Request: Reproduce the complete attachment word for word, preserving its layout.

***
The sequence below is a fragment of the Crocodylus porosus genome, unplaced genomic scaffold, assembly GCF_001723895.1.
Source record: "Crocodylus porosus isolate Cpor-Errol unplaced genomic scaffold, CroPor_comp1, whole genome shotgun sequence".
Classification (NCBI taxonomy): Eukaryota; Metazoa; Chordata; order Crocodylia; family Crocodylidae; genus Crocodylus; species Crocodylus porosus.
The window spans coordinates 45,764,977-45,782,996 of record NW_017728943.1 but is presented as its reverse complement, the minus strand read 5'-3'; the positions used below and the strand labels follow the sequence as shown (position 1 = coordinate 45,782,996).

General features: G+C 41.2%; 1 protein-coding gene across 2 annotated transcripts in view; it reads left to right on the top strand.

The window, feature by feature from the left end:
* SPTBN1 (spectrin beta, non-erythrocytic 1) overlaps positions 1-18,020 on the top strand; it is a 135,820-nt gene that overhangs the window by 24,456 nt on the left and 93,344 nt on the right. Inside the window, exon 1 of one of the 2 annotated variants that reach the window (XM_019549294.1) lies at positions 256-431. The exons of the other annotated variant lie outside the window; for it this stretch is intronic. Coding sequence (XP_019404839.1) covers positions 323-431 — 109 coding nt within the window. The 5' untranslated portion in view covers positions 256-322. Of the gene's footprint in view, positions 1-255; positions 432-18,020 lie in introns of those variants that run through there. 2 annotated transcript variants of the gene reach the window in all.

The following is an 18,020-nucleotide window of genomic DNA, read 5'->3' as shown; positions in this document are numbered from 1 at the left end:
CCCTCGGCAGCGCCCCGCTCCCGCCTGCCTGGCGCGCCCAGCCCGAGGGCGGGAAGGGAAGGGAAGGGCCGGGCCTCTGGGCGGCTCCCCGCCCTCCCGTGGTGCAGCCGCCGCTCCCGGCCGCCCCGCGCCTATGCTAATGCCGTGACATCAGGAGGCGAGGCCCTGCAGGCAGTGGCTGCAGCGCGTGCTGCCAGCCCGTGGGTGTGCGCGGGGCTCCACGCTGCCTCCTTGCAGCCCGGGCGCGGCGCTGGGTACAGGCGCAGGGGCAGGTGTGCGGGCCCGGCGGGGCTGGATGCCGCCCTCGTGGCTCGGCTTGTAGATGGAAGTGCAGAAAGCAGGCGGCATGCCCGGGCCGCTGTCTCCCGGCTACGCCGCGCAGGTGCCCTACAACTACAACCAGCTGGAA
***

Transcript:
The sequence below is a fragment of the Crocodylus porosus genome, unplaced genomic scaffold, assembly GCF_001723895.1.
Source record: "Crocodylus porosus isolate Cpor-Errol unplaced genomic scaffold, CroPor_comp1, whole genome shotgun sequence".
Classification (NCBI taxonomy): Eukaryota; Metazoa; Chordata; order Crocodylia; family Crocodylidae; genus Crocodylus; species Crocodylus porosus.
The window spans coordinates 45,764,977-45,782,996 of record NW_017728943.1 but is presented as its reverse complement, the minus strand read 5'-3'; the positions used below and the strand labels follow the sequence as shown (position 1 = coordinate 45,782,996).

General features: G+C 41.2%; 1 protein-coding gene across 2 annotated transcripts in view; it reads left to right on the top strand.

The window, feature by feature from the left end:
* SPTBN1 (spectrin beta, non-erythrocytic 1) overlaps positions 1-18,020 on the top strand; it is a 135,820-nt gene that overhangs the window by 24,456 nt on the left and 93,344 nt on the right. Inside the window, exon 1 of one of the 2 annotated variants that reach the window (XM_019549294.1) lies at positions 256-431. The exons of the other annotated variant lie outside the window; for it this stretch is intronic. Coding sequence (XP_019404839.1) covers positions 323-431 — 109 coding nt within the window. The 5' untranslated portion in view covers positions 256-322. Of the gene's footprint in view, positions 1-255; positions 432-18,020 lie in introns of those variants that run through there. 2 annotated transcript variants of the gene reach the window in all.

The following is an 18,020-nucleotide window of genomic DNA, read 5'->3' as shown; positions in this document are numbered from 1 at the left end:
CCCTCGGCAGCGCCCCGCTCCCGCCTGCCTGGCGCGCCCAGCCCGAGGGCGGGAAGGGAAGGGAAGGGCCGGGCCTCTGGGCGGCTCCCCGCCCTCCCGTGGTGCAGCCGCCGCTCCCGGCCGCCCCGCGCCTATGCTAATGCCGTGACATCAGGAGGCGAGGCCCTGCAGGCAGTGGCTGCAGCGCGTGCTGCCAGCCCGTGGGTGTGCGCGGGGCTCCACGCTGCCTCCTTGCAGCCCGGGCGCGGCGCTGGGTACAGGCGCAGGGGCAGGTGTGCGGGCCCGGCGGGGCTGGATGCCGCCCTCGTGGCTCGGCTTGTAGATGGAAGTGCAGAAAGCAGGCGGCATGCCCGGGCCGCTGTCTCCCGGCTACGCCGCGCAGGTGCCCTACAACTACAACCAGCTGGAA